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Awards

03 June 2005

Chancellor's Service Awards
The Chancellor's Service Awards were presented on May 4 at the Berkeley YWCA.

Professor of Chemistry Angelica Stacy received the Faculty Service Award for co-founding the Chemistry 100 "Communicating Science" program, which engages 90 Berkeley elementary-school students in science. Stacy also co-chairs a campus committee that is starting up a local charter school to provide underserved populations of students with an "early college" preparation and strong college-going focus.

Professor of Environmental Science, Policy and Management Dara O'Rourke received the Faculty Service-Learning Award for developing the Environmental Science/Sociology service-learning course ESPM 163AC/Sociology 128AC, Environmental Justice. The course enrolls 125 students each semester in an active, experiential service-oriented learning process. Students work four to five hours each week in local nonprofit agencies to analyze and help resolve cases of environmental injustice.

Faculty Award for Outstanding Mentorship of Graduate Student Instructors
Sponsored by the Graduate Council's Advisory Committee for GSI Affairs and the GSI Teaching and Resource Center, the Faculty Award for Outstanding Mentorship of GSIs is an annual award presented to faculty members who have provided outstanding pedagogical mentorship to GSIs.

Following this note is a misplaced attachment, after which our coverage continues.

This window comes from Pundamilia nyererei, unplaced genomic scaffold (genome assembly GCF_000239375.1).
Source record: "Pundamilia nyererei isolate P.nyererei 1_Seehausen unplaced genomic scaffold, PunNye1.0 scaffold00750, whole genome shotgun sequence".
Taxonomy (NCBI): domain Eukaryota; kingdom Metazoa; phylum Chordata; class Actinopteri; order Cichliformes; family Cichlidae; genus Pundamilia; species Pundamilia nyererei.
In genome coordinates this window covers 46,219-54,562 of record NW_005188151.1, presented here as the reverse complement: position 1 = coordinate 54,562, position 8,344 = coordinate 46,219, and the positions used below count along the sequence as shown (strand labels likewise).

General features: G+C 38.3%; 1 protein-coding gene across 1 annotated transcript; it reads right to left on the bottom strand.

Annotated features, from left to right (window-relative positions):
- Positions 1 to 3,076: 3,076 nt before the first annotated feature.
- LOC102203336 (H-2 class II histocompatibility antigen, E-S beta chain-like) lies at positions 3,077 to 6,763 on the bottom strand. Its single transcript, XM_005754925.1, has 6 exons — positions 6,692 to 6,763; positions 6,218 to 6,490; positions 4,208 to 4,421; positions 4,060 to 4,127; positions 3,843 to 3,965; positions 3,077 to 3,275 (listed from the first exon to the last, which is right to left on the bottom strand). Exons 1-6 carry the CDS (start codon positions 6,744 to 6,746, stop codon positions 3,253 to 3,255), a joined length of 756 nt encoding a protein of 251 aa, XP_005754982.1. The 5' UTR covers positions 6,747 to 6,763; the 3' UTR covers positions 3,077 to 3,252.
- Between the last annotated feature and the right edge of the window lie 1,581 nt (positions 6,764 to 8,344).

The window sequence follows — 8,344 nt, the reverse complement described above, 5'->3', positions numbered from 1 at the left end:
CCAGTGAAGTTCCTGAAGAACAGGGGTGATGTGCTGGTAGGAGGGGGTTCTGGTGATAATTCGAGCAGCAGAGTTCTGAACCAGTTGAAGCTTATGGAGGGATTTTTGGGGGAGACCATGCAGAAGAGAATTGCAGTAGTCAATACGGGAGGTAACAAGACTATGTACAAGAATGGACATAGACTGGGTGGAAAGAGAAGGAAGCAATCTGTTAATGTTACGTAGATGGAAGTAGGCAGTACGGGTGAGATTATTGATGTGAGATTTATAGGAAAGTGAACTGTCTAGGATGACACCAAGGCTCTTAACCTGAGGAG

Dana Buntrock, associate professor of architecture; Ole Hald, professor of mathematics; John McNamara, an art practice lecturer; and Steven Vogel, associate professor of political science, are the 2004-05 awardees. They were honored in a ceremony last month, along with approximately 200 GSIs who received the Outstanding Graduate Student Instructor (OGSI) Award. For the names of OGSI awardees, visit gsi.berkeley.edu/awards/ogsi.html

Teaching Effectiveness Award
Each year the Graduate Council's Advisory Committee for GSI Affairs and the GSI Teaching and Resource Center sponsor the Teaching Effectiveness Award (TEA). The TEA honors a small number of outstanding graduate-student instructors who have made a significant contribution to teaching and learning in their departments through their identification of and response to a problem that they have faced in their own classes, laboratories, and sections.

Fifteen graduate student instructors were honored at a ceremony last month: Badr Albanna (physics), Aubrey Clayton (mathematics), Christie Dowling (civil and environmental engineering), Oron Frenkel (public health), Amy Lerman (political science), Michael Markham (music), Karen McNeill (history), Vasudha Paramasivan (South and Southeast Asian studies), Kathryn Peek (astronomy), Timothy Randazzo (ethnic studies), Alejandro Reyes Arias (Latin American studies), Christopher Rider (business administration), William Short (classics), Richard Keith Slotkin (plant and microbial biology), and Benjamin Yost (rhetoric).

To read the essays the GSIs submitted describing the problem they identified in teaching and learning, the strategy they implemented to address it, and the means by which they addressed the effectiveness of the solution, visit gsi.berkeley.edu/awards/tea_index.html.